Monday, June 26, 2006

Embracing the Los Angeles River

It is hot in Los Angeles. For the last two weeks the temperature has been hovering at or near 100˚ F.

Today is day three of “trying to fly” for the three red-shouldered hawk fledglings hatched in a nest above our yard. The heat, however, has complicated their flying lessons. Thirst is driving them to land beside the neighbor’s pool. They are vulnerable on the ground and risk falling in the pool while trying to drink.

We quickly mobilized and moved our patio fountain out next to the birdbath. The splashing movement helped the hawks recognize the available water in the bird bath and, carefully, one at a time, they are coming down to drink the fresh water rather than visiting the danger of the chlorinated pool.

Water in our dry Mediterranean climate is beyond valuable. The small canyon into which our house is built is one of many emerging from the Santa Monica mountains that in the past carried water down to the Los Angeles River. But these streams and creeks have been paved over, built on and made inaccessible to the wild creatures that depend on them.
Instead, the animals that can adapt find water at pet bowls, leaking sprinklers and swimming pools. The lucky ones find an oasis in landscaped ponds and well-maintained birdbaths.

Mention Los Angeles has a river and people scoff. They envision a glorified concrete storm drain. But in the half century since the river was confined to a cement straightjacket, nature has valiantly tried to reclaim the sanity of its once wild and meandering waterway.

Not all of the Los Angeles River is concrete. Sections of the riverbed are “soft-bottomed”: natural mud with cemented sides. A three-mile stretch known as the Glendale Narrows is just such an area. The river bottom couldn’t be cemented at this low spot because underground aquifers carrying water from the San Gabriel Mountains, Santa Monica Mountains and the San Fernando Valley meet in the narrow valley where the city of Glendale is located. The water from these aquifers bubbles up to the surface in this region. If the river bottom had been cemented the power of the rising water would have lifted up the concrete.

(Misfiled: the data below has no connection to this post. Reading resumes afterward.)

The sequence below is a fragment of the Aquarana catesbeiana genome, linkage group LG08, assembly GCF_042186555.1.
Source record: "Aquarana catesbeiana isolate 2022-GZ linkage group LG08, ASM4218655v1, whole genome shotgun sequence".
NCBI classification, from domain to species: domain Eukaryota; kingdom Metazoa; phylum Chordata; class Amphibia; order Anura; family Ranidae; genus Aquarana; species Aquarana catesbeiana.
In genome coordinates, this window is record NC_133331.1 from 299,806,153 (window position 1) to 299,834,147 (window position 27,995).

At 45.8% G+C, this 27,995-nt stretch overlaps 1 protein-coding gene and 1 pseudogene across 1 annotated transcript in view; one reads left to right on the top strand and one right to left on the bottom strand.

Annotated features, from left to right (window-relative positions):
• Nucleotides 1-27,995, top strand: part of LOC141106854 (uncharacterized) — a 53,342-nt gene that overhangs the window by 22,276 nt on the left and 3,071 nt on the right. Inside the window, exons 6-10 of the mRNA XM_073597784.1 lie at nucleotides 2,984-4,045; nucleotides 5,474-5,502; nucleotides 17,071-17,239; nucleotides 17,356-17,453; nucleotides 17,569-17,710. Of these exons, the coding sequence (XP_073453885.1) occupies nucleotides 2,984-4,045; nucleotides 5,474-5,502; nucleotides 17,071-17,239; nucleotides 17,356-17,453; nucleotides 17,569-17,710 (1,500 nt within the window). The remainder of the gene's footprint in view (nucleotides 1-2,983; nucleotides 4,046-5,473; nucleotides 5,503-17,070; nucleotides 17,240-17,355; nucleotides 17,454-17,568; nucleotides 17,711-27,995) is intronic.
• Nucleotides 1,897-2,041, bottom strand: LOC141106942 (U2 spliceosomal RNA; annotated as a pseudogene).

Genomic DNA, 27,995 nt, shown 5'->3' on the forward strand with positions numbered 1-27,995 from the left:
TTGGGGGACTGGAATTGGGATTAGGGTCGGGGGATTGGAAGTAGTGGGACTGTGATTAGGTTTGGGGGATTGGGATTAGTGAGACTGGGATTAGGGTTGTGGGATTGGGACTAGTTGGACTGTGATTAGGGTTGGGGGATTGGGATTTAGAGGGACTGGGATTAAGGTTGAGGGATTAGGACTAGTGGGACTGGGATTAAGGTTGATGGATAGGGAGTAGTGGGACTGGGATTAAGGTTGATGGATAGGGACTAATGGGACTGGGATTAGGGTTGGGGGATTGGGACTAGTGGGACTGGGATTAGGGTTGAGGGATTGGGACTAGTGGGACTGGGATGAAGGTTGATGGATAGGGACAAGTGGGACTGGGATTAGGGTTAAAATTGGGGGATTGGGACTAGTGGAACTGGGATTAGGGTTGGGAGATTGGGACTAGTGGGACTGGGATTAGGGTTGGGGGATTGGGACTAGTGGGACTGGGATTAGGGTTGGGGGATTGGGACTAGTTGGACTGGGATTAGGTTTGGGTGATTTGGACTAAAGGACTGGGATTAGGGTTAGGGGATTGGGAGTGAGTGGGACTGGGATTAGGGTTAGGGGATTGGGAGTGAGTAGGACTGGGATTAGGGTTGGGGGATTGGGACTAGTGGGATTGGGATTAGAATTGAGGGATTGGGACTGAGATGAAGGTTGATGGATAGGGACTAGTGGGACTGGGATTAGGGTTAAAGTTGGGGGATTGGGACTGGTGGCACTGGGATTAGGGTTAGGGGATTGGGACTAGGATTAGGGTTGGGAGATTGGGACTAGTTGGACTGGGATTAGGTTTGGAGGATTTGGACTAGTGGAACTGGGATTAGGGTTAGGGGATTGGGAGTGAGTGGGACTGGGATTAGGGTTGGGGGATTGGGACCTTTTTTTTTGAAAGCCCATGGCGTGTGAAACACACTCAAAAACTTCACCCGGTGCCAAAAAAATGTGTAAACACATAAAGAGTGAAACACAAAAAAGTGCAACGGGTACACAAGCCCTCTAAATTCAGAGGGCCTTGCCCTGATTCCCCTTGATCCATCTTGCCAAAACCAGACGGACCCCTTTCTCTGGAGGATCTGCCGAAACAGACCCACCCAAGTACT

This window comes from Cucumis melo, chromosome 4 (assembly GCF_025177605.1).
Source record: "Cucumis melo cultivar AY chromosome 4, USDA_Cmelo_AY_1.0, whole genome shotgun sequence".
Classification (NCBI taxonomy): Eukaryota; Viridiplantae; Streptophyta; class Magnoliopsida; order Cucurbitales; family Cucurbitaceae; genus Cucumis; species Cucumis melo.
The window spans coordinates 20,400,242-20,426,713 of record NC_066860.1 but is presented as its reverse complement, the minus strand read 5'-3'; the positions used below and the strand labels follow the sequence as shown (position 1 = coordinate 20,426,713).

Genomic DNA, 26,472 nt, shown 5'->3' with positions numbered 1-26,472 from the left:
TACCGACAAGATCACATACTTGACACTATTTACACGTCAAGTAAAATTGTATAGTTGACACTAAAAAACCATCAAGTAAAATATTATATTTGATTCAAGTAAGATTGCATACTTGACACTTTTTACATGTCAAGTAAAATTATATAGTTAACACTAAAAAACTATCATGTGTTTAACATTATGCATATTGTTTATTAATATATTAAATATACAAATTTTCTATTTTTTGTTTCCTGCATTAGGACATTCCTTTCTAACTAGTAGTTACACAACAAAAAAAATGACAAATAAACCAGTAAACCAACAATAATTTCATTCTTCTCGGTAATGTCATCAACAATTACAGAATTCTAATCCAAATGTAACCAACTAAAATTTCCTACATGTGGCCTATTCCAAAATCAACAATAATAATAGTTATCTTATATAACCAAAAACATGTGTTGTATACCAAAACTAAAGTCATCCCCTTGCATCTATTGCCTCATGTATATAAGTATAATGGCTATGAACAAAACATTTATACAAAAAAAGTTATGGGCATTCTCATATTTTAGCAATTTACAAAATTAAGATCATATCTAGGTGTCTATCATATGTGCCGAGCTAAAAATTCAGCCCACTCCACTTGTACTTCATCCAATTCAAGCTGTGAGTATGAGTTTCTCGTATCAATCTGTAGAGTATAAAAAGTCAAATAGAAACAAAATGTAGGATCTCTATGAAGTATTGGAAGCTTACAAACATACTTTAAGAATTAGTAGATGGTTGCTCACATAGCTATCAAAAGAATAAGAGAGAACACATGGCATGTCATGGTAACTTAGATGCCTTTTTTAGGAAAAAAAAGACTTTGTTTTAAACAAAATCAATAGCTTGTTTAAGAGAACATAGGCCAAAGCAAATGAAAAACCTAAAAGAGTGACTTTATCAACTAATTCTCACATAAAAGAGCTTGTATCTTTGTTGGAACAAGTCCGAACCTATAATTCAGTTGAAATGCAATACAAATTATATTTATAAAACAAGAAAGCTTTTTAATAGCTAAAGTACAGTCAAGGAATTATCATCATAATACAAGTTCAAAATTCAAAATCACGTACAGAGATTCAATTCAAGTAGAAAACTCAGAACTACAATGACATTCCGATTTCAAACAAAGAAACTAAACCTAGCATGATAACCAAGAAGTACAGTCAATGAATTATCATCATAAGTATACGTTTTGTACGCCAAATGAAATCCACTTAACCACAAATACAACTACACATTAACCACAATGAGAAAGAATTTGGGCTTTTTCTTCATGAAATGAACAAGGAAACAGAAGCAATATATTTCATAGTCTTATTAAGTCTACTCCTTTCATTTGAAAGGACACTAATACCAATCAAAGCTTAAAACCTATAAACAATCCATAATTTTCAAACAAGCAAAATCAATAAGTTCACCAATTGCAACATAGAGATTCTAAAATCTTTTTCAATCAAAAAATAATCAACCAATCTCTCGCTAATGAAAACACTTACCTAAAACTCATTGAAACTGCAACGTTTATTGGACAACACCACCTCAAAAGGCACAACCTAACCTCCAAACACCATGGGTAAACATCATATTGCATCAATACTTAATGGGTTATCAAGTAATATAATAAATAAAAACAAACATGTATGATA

Today the soft bottom regions of the river are lined with trees and riparian habitat attracting abundant wildlife. Here’s a list of what we saw in a short section along the Glendale Narrows of the L.A. River on 6/24/06:
mourning cloak butterfly, Western tiger swallowtail, European cabbage butterfly, pastel skimmer dragonfly

mallard, cinnamon teal, double-crested cormorant, great blue heron, osprey, red-tailed hawk, killdeer, black-necked stilt, western gull, mourning dove, black phoebe, American crow, northern rough-winged swallow, barn swallow, bushtit, northern mockingbird, red-winged blackbird, house finch, American goldfinch; Exotic Imports: domestic Asian ducks, rock pigeon, European starling, house sparrow, nutmeg mannikin

Various organizations like Friends of the L.A. River and North East Trees are working with the city and the state to create parks and environmentally inclusive development along the rediscovered Los Angeles River: Pocket parks in Studio City, Elysian Valley and Atwater Village invite access to bike trails and walking areas along the river. The Los Angeles River Revitalization Master Plan calls for greenway development along the length of the L.A. River and its tributaries from the San Fernando Valley to Long Beach where the freshwater flows into the Pacific Ocean.

Like the red-shouldered hawks learning to fly, nature is resilient. It doesn’t need us, it just implores humans to be aware. The young hawks don’t want me to give them a drink, they just need a sharing of resources–water made available. The Los Angeles River is restoring itself, but it has so much to offer us: natural cooling, relaxing green views and flourishing wildlife. If Los Angelenos can embrace the river, sharing resources and space, it could be a magnificent natural heart for our city.

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